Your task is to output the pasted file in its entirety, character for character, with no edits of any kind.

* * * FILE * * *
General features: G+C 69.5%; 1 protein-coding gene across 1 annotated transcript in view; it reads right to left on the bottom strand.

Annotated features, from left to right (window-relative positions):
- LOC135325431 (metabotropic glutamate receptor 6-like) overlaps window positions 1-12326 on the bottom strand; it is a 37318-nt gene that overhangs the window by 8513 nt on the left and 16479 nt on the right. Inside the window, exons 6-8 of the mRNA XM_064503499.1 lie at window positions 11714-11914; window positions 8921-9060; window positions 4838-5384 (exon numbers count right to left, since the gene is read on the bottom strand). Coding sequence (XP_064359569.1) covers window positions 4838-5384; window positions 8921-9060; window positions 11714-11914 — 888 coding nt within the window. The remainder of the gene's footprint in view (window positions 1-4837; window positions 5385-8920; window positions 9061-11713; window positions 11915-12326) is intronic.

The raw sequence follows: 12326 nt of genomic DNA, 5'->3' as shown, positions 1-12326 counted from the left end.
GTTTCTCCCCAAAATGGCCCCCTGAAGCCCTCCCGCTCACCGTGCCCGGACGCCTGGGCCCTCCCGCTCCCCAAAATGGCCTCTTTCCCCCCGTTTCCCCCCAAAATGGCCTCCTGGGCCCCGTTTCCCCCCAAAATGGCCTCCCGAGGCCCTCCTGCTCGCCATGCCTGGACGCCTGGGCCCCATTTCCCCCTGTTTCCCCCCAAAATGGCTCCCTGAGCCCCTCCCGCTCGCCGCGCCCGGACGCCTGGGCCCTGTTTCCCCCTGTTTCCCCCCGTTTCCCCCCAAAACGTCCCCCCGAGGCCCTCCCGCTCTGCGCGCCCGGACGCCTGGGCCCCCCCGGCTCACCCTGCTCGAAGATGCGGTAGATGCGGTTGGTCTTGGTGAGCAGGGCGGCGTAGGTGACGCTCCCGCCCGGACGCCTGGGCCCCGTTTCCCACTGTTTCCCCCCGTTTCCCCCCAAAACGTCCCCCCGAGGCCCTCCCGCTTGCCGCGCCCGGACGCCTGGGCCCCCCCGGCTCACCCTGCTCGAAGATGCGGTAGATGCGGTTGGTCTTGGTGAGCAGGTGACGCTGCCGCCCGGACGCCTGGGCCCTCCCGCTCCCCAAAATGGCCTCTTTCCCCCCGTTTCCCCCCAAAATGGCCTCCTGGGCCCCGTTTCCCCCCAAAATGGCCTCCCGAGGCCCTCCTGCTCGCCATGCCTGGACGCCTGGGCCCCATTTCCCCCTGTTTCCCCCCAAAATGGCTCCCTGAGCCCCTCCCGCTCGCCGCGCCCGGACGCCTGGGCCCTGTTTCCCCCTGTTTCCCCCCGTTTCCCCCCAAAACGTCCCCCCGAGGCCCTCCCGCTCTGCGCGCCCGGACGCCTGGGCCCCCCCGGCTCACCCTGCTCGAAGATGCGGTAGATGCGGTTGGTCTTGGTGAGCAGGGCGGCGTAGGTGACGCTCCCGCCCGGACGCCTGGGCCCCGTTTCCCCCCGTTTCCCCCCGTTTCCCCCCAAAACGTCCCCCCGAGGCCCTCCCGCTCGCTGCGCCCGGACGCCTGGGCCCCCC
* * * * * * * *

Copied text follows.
General features: G+C 69.5%; 1 protein-coding gene across 1 annotated transcript in view; it reads right to left on the bottom strand.

Annotated features, from left to right (window-relative positions):
- LOC135325431 (metabotropic glutamate receptor 6-like) overlaps window positions 1-12326 on the bottom strand; it is a 37318-nt gene that overhangs the window by 8513 nt on the left and 16479 nt on the right. Inside the window, exons 6-8 of the mRNA XM_064503499.1 lie at window positions 11714-11914; window positions 8921-9060; window positions 4838-5384 (exon numbers count right to left, since the gene is read on the bottom strand). Coding sequence (XP_064359569.1) covers window positions 4838-5384; window positions 8921-9060; window positions 11714-11914 — 888 coding nt within the window. The remainder of the gene's footprint in view (window positions 1-4837; window positions 5385-8920; window positions 9061-11713; window positions 11915-12326) is intronic.

The raw sequence follows: 12326 nt of genomic DNA, 5'->3' as shown, positions 1-12326 counted from the left end.
GTTTCTCCCCAAAATGGCCCCCTGAAGCCCTCCCGCTCACCGTGCCCGGACGCCTGGGCCCTCCCGCTCCCCAAAATGGCCTCTTTCCCCCCGTTTCCCCCCAAAATGGCCTCCTGGGCCCCGTTTCCCCCCAAAATGGCCTCCCGAGGCCCTCCTGCTCGCCATGCCTGGACGCCTGGGCCCCATTTCCCCCTGTTTCCCCCCAAAATGGCTCCCTGAGCCCCTCCCGCTCGCCGCGCCCGGACGCCTGGGCCCTGTTTCCCCCTGTTTCCCCCCGTTTCCCCCCAAAACGTCCCCCCGAGGCCCTCCCGCTCTGCGCGCCCGGACGCCTGGGCCCCCCCGGCTCACCCTGCTCGAAGATGCGGTAGATGCGGTTGGTCTTGGTGAGCAGGGCGGCGTAGGTGACGCTCCCGCCCGGACGCCTGGGCCCCGTTTCCCACTGTTTCCCCCCGTTTCCCCCCAAAACGTCCCCCCGAGGCCCTCCCGCTTGCCGCGCCCGGACGCCTGGGCCCCCCCGGCTCACCCTGCTCGAAGATGCGGTAGATGCGGTTGGTCTTGGTGAGCAGGTGACGCTGCCGCCCGGACGCCTGGGCCCTCCCGCTCCCCAAAATGGCCTCTTTCCCCCCGTTTCCCCCCAAAATGGCCTCCTGGGCCCCGTTTCCCCCCAAAATGGCCTCCCGAGGCCCTCCTGCTCGCCATGCCTGGACGCCTGGGCCCCATTTCCCCCTGTTTCCCCCCAAAATGGCTCCCTGAGCCCCTCCCGCTCGCCGCGCCCGGACGCCTGGGCCCTGTTTCCCCCTGTTTCCCCCCGTTTCCCCCCAAAACGTCCCCCCGAGGCCCTCCCGCTCTGCGCGCCCGGACGCCTGGGCCCCCCCGGCTCACCCTGCTCGAAGATGCGGTAGATGCGGTTGGTCTTGGTGAGCAGGGCGGCGTAGGTGACGCTCCCGCCCGGACGCCTGGGCCCCGTTTCCCCCCGTTTCCCCCCGTTTCCCCCCAAAACGTCCCCCCGAGGCCCTCCCGCTCGCTGCGCCCGGACGCCTGGGCCCCCC